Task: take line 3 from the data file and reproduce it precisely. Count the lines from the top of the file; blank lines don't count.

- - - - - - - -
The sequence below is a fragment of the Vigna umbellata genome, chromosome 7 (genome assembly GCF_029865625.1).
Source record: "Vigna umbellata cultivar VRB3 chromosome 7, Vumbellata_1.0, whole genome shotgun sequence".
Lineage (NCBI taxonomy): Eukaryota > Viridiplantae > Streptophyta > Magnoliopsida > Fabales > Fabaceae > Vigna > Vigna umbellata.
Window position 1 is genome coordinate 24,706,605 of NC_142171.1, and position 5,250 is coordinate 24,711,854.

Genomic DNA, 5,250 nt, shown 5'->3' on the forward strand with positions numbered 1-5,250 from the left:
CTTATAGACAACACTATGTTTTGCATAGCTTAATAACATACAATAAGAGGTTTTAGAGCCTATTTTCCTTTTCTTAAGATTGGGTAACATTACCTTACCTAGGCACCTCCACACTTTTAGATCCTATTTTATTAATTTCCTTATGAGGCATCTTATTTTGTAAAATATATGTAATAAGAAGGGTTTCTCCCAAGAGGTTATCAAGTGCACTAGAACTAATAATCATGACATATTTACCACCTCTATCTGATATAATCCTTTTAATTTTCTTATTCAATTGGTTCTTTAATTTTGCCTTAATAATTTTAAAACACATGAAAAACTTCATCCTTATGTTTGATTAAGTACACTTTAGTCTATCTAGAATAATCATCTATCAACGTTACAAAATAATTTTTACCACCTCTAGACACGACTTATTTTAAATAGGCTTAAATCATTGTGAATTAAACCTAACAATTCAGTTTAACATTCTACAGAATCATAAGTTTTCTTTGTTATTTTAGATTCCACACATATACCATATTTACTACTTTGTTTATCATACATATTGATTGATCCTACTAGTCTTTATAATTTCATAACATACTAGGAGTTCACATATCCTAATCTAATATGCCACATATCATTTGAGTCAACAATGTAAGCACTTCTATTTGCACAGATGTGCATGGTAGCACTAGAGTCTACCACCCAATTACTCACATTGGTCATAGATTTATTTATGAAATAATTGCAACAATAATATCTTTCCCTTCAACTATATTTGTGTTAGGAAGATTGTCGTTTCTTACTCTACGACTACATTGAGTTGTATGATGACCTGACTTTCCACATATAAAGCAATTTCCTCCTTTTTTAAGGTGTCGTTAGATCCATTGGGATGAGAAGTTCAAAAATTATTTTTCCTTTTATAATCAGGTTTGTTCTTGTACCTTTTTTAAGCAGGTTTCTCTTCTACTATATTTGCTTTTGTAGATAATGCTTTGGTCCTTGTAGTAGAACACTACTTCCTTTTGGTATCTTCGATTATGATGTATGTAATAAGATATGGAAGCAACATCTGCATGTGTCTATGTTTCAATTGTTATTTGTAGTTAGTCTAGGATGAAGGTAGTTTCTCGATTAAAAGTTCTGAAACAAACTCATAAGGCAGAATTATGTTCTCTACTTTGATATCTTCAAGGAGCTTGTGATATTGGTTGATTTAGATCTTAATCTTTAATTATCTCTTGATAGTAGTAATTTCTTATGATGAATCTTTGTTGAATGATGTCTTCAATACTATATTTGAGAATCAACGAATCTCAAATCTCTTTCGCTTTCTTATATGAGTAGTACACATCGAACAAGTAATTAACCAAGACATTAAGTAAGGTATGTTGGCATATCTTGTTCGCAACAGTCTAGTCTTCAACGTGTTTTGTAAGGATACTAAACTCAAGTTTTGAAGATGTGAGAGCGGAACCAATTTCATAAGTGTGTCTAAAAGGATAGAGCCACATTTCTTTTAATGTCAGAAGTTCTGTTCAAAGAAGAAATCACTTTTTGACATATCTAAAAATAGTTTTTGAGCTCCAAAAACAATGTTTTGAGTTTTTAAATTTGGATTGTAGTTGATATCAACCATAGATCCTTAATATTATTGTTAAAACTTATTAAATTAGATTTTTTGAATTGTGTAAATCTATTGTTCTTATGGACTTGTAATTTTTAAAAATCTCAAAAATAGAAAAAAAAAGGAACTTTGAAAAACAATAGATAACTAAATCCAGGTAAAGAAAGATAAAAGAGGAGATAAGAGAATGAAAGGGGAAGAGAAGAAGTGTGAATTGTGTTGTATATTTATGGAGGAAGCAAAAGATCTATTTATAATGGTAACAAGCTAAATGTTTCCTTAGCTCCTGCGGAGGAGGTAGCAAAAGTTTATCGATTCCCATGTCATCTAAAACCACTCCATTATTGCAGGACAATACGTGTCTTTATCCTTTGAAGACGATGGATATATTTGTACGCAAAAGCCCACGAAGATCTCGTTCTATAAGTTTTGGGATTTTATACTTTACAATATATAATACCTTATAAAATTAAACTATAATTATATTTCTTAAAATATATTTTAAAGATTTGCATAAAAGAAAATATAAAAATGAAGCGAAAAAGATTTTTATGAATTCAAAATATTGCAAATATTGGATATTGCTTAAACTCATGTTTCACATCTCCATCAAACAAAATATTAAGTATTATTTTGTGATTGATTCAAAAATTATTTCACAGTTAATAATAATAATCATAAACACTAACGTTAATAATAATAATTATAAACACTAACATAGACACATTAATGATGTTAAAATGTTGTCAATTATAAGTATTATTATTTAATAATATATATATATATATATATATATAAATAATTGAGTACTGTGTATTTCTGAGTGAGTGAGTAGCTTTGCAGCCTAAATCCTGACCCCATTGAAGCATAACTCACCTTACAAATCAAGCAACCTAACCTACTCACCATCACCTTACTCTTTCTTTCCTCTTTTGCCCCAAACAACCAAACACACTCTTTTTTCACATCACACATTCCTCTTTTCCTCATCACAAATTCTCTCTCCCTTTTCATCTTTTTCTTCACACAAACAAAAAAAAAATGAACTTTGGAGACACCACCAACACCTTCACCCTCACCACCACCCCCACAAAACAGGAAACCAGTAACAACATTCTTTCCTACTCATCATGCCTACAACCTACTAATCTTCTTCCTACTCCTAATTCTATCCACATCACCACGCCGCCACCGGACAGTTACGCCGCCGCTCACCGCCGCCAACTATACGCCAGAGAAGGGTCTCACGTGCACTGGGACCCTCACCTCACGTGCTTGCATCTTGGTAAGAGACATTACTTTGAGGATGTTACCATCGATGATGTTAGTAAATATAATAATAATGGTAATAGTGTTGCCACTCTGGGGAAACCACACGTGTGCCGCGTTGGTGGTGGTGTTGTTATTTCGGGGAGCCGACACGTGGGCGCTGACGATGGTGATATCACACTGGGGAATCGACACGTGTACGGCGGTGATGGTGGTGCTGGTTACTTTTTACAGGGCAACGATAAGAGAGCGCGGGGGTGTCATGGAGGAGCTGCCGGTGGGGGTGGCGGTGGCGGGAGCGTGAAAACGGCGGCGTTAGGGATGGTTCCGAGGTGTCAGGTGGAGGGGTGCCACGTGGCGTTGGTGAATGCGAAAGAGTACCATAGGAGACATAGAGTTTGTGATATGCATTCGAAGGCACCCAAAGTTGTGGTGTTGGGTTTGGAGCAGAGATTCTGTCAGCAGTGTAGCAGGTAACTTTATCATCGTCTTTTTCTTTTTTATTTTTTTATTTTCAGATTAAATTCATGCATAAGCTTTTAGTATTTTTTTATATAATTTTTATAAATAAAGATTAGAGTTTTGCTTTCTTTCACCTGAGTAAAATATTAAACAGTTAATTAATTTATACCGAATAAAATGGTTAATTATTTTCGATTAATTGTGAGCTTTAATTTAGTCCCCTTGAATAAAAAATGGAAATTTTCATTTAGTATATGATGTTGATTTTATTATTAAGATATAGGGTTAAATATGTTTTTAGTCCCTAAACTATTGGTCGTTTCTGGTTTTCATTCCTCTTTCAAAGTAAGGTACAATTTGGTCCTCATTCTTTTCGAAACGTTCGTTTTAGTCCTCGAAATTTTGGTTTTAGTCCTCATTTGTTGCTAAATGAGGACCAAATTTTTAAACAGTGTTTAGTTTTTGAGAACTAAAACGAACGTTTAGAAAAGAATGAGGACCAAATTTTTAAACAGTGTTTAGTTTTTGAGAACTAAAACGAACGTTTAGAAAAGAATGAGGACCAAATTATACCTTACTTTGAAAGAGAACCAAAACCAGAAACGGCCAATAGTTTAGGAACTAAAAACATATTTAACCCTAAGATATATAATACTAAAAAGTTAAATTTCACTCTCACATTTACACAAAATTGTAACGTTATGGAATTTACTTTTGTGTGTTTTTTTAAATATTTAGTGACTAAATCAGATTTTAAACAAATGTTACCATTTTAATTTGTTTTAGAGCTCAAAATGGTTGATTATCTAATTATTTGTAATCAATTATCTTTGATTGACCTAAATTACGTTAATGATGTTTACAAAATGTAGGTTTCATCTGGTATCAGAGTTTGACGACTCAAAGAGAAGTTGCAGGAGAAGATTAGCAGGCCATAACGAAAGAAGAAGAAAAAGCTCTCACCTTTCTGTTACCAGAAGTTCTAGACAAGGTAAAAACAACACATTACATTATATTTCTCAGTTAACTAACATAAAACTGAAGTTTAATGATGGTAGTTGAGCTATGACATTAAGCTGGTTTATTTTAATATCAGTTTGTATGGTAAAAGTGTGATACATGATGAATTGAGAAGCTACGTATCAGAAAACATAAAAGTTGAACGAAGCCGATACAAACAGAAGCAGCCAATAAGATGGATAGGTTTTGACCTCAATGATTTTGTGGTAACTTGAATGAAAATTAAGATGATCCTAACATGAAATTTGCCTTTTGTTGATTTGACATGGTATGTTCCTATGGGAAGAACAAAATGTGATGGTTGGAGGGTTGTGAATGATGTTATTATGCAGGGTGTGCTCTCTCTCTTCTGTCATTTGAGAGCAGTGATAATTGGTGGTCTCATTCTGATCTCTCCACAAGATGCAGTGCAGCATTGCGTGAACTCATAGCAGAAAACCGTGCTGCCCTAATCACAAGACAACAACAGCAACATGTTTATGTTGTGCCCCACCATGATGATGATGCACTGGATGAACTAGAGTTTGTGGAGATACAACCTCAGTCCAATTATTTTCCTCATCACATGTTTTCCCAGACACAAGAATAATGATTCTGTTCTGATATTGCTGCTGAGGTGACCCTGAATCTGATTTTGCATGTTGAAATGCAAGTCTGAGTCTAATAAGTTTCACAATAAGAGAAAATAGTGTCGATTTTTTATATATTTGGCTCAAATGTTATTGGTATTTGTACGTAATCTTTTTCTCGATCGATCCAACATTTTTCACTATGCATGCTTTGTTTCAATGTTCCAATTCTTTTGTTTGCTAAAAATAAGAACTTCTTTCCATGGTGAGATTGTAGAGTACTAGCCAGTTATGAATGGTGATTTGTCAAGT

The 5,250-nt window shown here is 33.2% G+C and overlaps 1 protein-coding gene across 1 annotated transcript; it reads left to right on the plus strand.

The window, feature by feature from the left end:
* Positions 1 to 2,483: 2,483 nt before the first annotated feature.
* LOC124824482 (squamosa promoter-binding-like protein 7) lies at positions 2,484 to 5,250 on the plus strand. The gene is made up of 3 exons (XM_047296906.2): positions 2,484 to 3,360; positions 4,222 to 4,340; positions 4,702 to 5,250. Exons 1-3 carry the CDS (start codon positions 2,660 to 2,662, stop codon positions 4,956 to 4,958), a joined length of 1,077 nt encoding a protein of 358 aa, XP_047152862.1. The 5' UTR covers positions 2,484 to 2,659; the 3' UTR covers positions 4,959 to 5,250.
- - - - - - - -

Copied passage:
Lineage (NCBI taxonomy): Eukaryota > Viridiplantae > Streptophyta > Magnoliopsida > Fabales > Fabaceae > Vigna > Vigna umbellata.